There’s no good time to receive an annoying robocall. Mobile phone carriers have apps to protect users, but how can you repel this scourge on your home’s landline? Let’s build your defenses.
It’s a war out there
Robocalls are the number one consumer complaint and the top consumer protection focus of the Federal Communications Commission. Americans receive more than 26 billion robocalls per year, so the scope of the problem is enormous. Phone spammers have technology capable of placing thousands of calls at once and spoofing legitimate numbers to fool you into answering. Many robocalls originate outside the U.S.
Most Americans are wise to the tricks of phone scammers, but telephone tricksters can take advantage of the elderly and other vulnerable people.
When it comes to mobile phones, there are several third-party protection apps from which to choose, plus the major carriers offer their own protections from robocalls. But defenses for landline phones are more limited.
Cutting the Cord
One of the first questions to consider when you want to cut down on landline robocalls is whether you need a landline at all. You may have a specific need for one, such as owning a business operated from home. But if there’s no compelling reason to keep your landline, consider joining the millions who have cut the cord.
Do Not Call Registry
If you’re keeping your landline, your first line of defense is to sign up for the national Do Not Call registry, which puts telemarketers on notice that your number is off-limits. Determined scammers may still call and legitimate businesses may be shooed away, but it’s a start.
Software-Based Protection Against Robocalls
Whether you can strengthen your defenses with software-based protection apps depends on the technology your service provider uses. The major providers like AT&T operate on Voice Over Internet Protocol (VoIP), which allows for apps that either flag robocalls or block them. Phones on old copper wiring technology, however, cannot use apps to screen callers and must rely on hardware solutions. Ask your provider what is available with your service.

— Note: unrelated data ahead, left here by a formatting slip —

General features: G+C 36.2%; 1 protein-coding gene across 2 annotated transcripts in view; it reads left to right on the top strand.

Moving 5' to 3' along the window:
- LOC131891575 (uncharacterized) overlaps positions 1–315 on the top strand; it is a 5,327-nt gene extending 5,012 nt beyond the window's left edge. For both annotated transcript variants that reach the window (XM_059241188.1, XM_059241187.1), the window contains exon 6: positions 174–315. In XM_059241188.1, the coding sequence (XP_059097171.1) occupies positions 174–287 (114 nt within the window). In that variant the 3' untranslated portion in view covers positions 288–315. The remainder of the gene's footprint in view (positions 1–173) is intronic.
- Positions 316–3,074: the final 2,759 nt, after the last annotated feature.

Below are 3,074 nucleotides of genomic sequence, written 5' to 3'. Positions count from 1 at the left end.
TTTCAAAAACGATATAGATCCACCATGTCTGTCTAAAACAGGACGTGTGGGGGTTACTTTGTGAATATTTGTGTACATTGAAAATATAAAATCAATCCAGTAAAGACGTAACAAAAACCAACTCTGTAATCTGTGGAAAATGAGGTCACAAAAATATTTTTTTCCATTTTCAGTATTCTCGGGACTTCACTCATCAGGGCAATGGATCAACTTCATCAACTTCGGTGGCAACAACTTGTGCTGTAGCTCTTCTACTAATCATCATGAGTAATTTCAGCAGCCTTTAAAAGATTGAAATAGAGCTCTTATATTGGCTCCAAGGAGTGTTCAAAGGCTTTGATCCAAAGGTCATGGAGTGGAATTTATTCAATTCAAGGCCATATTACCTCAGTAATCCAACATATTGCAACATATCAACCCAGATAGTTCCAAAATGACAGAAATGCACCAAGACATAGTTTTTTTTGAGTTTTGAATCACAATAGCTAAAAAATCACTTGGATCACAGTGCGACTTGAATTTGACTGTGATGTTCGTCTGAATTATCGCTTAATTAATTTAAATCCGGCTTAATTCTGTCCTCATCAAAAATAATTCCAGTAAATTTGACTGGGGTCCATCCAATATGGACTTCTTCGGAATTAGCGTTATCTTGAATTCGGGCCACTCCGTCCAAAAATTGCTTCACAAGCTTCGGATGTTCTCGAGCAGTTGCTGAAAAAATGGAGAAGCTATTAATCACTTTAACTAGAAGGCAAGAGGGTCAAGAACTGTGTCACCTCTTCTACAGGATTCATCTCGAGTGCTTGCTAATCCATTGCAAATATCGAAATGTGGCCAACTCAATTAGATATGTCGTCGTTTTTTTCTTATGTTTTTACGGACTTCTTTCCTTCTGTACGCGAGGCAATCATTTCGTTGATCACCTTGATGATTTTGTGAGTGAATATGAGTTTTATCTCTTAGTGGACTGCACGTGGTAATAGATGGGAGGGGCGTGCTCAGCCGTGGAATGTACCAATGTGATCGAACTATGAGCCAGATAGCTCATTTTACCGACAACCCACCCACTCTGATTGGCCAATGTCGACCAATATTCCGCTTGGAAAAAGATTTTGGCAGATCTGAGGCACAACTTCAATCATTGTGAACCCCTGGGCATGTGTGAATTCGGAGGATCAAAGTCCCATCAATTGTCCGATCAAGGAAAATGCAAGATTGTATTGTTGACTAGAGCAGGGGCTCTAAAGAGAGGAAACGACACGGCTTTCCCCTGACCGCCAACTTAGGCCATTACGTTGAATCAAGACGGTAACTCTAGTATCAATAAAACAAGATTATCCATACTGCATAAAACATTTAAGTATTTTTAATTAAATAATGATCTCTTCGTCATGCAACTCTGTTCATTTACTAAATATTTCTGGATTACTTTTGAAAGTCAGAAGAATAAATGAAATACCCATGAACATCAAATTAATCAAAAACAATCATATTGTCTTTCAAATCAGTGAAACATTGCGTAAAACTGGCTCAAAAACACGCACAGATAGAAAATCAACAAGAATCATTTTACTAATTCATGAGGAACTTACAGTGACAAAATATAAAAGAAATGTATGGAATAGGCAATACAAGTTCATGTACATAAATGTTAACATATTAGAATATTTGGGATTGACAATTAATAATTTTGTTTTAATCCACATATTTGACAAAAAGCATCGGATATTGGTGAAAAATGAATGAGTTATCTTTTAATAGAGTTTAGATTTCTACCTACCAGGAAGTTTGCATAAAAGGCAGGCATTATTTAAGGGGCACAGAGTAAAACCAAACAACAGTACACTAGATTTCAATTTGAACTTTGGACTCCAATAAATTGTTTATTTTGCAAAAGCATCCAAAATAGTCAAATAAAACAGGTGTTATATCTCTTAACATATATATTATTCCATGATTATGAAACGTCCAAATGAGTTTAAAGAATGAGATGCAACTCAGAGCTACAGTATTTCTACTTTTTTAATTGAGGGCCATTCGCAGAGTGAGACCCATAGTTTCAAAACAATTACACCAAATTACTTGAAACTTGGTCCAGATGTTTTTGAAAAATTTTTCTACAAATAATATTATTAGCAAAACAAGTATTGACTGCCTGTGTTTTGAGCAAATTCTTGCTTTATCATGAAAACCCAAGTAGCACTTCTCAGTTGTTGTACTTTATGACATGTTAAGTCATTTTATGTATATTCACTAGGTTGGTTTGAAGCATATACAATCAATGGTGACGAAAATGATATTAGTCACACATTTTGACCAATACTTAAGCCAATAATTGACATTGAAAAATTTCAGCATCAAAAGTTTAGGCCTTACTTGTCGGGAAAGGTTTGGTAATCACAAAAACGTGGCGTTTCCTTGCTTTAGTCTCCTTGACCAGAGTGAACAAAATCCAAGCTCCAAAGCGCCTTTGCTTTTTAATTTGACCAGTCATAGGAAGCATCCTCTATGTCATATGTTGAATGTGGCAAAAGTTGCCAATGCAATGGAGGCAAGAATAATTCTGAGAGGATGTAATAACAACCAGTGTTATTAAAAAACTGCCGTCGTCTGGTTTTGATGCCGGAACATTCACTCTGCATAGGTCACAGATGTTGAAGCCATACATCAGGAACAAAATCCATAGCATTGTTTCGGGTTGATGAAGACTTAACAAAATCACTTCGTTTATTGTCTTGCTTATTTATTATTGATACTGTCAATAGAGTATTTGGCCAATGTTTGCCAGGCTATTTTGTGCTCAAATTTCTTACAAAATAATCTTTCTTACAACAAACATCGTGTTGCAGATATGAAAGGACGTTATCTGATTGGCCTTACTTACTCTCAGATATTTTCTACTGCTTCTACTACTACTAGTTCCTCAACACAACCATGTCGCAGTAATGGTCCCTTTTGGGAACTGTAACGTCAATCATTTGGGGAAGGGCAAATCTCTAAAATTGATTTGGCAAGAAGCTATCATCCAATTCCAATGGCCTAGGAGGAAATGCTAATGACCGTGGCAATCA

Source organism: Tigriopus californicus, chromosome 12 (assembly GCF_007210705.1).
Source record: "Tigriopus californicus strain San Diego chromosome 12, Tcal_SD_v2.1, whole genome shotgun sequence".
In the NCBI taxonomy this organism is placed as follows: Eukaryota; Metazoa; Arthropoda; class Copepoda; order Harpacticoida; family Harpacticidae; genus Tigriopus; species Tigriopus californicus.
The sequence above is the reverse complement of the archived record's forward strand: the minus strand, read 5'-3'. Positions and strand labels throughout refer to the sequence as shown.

The most effective third-party app available for VoiP services is Nomorobo. It’s free to landline users. (There’s a monthly subscription fee of $2 for mobile users.) When a call rings on your phone, it rings simultaneously in Nomorobo’s system. The app compares the caller’s number to a list of known robocallers. If there is a match, your phone will not ring a second time, and you’ll know Nomorobo did its job. Nomorobo continually adds to its database of known spammers, but with technology making it possible for robocallers to repeatedly develop new number combinations, it’s a perpetual game of catch-up.
A humorous, turn-the-tables service called Jolly Roger ties up telemarketers with a realistic sounding voice posing as a distracted homeowner, which frustrates the robocaller’s attempted sales pitch.
If your landline service still uses copper wiring, there are hardware robocall-blocking devices you can connect to your home phone. These come programmed to recognize a limited number of known spammers, and some rely on you to manually add numbers from robocalls you’ve received to keep the service updated. But spammers constantly change numbers and spoof legit numbers, and these devices won’t catch those robocalls.
Business lines, whether they’re in a home or a commercial building, can blunt robocalls with an automated attendant extension tree that robotic callers can’t navigate. But robocallers may still reach individual extensions if they dial them directly.
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